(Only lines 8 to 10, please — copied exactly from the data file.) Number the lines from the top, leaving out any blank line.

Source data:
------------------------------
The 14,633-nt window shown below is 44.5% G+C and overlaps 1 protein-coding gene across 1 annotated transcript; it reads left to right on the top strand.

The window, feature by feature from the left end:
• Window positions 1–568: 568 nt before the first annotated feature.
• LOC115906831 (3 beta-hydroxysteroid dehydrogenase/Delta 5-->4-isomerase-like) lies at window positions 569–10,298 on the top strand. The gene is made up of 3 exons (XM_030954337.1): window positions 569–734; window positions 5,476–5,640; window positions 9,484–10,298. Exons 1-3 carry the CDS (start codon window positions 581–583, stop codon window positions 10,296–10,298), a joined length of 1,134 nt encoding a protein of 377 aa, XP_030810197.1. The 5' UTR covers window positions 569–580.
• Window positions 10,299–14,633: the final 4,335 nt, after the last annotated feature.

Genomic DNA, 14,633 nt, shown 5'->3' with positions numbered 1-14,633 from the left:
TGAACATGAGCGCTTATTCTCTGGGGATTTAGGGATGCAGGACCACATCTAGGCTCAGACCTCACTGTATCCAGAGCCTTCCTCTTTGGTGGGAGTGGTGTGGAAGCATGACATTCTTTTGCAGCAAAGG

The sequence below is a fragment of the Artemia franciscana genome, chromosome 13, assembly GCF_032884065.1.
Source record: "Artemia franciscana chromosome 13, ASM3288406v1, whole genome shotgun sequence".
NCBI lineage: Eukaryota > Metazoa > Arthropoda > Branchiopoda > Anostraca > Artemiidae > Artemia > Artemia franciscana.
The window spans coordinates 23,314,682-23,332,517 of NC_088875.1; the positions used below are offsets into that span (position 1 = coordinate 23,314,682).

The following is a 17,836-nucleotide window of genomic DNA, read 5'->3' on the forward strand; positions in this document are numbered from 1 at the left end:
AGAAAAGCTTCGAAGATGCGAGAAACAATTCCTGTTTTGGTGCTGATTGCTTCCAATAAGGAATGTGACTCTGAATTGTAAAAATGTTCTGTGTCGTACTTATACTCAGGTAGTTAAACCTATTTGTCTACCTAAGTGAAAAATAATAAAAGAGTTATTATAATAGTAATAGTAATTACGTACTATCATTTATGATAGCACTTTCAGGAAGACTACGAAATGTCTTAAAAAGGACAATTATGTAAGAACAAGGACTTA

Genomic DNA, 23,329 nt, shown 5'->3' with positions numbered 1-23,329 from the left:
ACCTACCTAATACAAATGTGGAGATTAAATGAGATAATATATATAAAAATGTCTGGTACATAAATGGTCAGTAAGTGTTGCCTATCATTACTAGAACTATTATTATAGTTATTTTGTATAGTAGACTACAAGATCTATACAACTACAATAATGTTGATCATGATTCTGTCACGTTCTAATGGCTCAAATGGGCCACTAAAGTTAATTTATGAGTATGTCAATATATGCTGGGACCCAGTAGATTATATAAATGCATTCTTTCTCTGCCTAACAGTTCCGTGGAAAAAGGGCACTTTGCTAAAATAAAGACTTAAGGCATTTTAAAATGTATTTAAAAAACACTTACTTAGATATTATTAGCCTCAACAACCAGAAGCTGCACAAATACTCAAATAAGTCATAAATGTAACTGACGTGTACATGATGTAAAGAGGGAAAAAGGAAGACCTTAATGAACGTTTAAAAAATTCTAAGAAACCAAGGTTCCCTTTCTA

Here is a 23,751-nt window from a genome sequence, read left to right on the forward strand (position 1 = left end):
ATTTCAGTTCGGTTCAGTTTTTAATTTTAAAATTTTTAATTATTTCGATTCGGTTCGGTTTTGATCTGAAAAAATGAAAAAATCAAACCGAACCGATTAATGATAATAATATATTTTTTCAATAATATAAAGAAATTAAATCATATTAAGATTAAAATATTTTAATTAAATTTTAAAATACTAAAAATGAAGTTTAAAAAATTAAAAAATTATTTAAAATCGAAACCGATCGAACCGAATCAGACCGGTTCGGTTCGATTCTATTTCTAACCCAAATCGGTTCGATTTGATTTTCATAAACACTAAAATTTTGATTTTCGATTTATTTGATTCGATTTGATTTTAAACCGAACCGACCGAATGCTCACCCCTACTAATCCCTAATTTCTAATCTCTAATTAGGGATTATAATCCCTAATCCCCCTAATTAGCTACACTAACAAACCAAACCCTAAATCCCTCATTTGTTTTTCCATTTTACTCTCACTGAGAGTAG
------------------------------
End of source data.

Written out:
The sequence below is a fragment of the Artemia franciscana genome, chromosome 13, assembly GCF_032884065.1.
Source record: "Artemia franciscana chromosome 13, ASM3288406v1, whole genome shotgun sequence".
NCBI lineage: Eukaryota > Metazoa > Arthropoda > Branchiopoda > Anostraca > Artemiidae > Artemia > Artemia franciscana.